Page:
So, the chaos at Twitter has been accompanied by a substantial growth in new users on Mastodon and the Fediverse. The total number of Mastodon users has gone from about 4.6 million to 6.7 million in 2022, and the activity level has climbed even faster. The number of “users active in the last month” (MAU) has gone from under 500,000 to over 2.7 million — more than a factor of five.
This has led to a lot of cultural conflicts and some dust-ups. In fact, I got a little touched by that myself, which is part of why I’m now at @TerryHancock@realsocial.life (a small instance just started by a friend of mine). Another reason, of course, is that the instance I was on, mastodon.art, just about doubled in size, to 26,000 people, which is getting too big for my taste.
On the other hand, I am finding a lot more of my friends on the Fediverse, now, which makes it a lot more viable as a primary social medium for me, and as a means of promoting “Lunatics!”
And, as of Nov 15, the rate of growth has slowed down a bit, so we’re getting a little time to adjust. Interestingly, the Fediverse has already responded by setting up more instances, so that the average number of users per instance has fallen back below 800. So it appears that the federated model is holding up.
Farewell to Twitter
Taking all of these things into consideration, I finally took the leap and deleted my remaining Twitter account (I had deleted my personal one a long time ago, but now I’ve also deleted the “LunaticsTV” account):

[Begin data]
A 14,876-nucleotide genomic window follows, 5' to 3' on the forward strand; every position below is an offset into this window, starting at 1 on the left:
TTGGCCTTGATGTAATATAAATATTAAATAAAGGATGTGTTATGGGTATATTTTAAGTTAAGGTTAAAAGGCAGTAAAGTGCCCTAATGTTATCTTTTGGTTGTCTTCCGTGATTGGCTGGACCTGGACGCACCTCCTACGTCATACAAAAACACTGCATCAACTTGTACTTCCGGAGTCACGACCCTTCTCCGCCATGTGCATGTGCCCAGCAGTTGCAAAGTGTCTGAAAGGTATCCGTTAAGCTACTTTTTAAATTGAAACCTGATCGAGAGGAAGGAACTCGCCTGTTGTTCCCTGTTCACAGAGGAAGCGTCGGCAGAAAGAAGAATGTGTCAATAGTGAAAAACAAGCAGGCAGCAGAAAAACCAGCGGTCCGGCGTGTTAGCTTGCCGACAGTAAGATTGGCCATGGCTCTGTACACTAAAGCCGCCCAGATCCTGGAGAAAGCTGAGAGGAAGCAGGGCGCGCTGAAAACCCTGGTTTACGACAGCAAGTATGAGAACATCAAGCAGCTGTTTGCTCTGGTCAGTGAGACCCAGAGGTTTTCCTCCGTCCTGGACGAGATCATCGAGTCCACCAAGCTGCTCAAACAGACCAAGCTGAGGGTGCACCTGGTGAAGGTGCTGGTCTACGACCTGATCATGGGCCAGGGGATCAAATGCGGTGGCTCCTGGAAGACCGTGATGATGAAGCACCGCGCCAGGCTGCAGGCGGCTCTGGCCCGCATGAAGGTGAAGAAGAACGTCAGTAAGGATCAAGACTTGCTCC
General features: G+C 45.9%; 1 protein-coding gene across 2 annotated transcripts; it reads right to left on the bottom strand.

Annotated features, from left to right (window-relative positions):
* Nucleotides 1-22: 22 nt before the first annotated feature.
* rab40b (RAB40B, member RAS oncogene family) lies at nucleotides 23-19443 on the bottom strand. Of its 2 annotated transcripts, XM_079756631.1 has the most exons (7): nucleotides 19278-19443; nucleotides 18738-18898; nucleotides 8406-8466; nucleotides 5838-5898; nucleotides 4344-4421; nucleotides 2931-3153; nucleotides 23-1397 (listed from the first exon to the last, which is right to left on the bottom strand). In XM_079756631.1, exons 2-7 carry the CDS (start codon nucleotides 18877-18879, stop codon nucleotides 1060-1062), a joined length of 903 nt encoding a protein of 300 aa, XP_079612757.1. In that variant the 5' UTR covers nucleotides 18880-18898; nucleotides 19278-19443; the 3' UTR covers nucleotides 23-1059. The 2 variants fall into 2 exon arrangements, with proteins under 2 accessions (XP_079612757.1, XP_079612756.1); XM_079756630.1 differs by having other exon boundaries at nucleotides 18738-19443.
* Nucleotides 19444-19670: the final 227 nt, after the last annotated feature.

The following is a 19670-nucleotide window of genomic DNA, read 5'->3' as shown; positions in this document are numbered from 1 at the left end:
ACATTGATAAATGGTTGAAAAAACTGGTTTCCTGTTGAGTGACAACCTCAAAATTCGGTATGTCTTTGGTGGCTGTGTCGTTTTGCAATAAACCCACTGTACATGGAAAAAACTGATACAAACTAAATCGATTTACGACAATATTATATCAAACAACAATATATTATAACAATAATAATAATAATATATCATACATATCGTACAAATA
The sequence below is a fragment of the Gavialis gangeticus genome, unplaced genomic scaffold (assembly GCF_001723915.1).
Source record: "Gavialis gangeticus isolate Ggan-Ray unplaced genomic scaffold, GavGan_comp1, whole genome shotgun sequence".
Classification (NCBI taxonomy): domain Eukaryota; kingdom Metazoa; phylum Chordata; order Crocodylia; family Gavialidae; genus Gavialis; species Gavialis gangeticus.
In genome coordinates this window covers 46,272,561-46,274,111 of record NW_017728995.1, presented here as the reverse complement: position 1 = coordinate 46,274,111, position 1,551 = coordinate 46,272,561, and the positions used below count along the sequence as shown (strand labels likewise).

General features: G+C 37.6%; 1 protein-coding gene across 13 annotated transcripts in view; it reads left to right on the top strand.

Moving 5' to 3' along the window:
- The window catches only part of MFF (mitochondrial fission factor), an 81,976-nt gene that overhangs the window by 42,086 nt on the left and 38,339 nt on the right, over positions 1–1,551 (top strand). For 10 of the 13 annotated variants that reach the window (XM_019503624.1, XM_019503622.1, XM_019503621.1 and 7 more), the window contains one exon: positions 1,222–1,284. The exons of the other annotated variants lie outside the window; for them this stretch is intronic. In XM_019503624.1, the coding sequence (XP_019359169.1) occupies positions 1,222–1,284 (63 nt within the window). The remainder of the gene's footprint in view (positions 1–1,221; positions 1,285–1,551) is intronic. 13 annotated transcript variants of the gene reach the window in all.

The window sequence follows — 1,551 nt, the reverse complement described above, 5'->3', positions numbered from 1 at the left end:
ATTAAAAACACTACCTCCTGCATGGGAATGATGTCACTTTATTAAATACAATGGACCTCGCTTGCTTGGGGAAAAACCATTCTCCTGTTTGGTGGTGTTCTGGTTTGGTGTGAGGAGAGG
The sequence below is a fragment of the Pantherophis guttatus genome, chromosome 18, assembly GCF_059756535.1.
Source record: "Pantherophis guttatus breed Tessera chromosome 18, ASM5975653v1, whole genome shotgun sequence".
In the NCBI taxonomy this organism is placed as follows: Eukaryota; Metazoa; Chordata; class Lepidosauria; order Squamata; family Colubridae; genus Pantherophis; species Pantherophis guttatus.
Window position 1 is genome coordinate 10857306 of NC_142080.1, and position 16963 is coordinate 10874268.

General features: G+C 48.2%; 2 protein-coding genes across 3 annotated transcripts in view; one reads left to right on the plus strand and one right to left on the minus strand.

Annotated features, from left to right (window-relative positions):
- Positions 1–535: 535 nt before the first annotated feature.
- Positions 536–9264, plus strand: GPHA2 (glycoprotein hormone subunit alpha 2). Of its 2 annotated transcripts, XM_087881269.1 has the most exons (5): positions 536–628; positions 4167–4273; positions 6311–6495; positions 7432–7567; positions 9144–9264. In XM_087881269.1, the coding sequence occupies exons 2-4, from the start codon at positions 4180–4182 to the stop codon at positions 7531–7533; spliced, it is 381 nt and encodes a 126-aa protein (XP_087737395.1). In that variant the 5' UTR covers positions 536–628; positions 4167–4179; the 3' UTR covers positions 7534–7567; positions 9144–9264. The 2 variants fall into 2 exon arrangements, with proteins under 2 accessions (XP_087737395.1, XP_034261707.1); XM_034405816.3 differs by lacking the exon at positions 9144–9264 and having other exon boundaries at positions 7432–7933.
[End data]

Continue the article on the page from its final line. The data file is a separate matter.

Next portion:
I do have a brand account set up at @LunaticsTV@m.filmfreedom.net, which is currently using Misskey, but has been plagued with performance problems. So I will probably be replacing it — hopefully at the same address, probably with a different type of server (the “Hometown” fork of Mastodon is appealing, but so is PixelFed, since it’s likely to be an image-heavy account).
This is a lot of change and a lot of distraction, as I try to keep up. I will keep you posted on changes that affect us.
SparkleShare & Nextcloud
After my frustrating experiences with Git, I decided to backtrack and try out some of my alternatives.
SparkleShare on Gitea
First, I tried out installing SparkleShare, which is a file-sharing system that uses Git as a backend. It was originally written to support designers working on software projects, and I believe I learned about it from the blog of the “Tube” project, originally. That was several years ago, now, and I wasn’t sure SparkleShare would still be in a usable condition.
However, it seems that it is. There is a Debian package, “sparkleshare” that needs to be installed on the client computer, which then uses any Git server as a backend.
I was able to get it to work with my Gitea installation.
This was probably an acceptable solution, although I did run into several usability problems with SparkleShare, which appear to be related to it having been written on the “Mono” platform. It may also have been related to assumptions of a Gnome-based environment on Linux (I was testing in the XFCE environment that Ubuntu Studio uses).
This resulted in some crashes or freezes of the program. Specifically:
- When attempting to open a folder-view of a shared folder.
- When using the working directory on a different physical disk than /home
Neither of these was truly a fatal problem. I found simple ways to work around both limitations. But it would add to the tech-support burden if we adopted SparkleShare for collaborative work.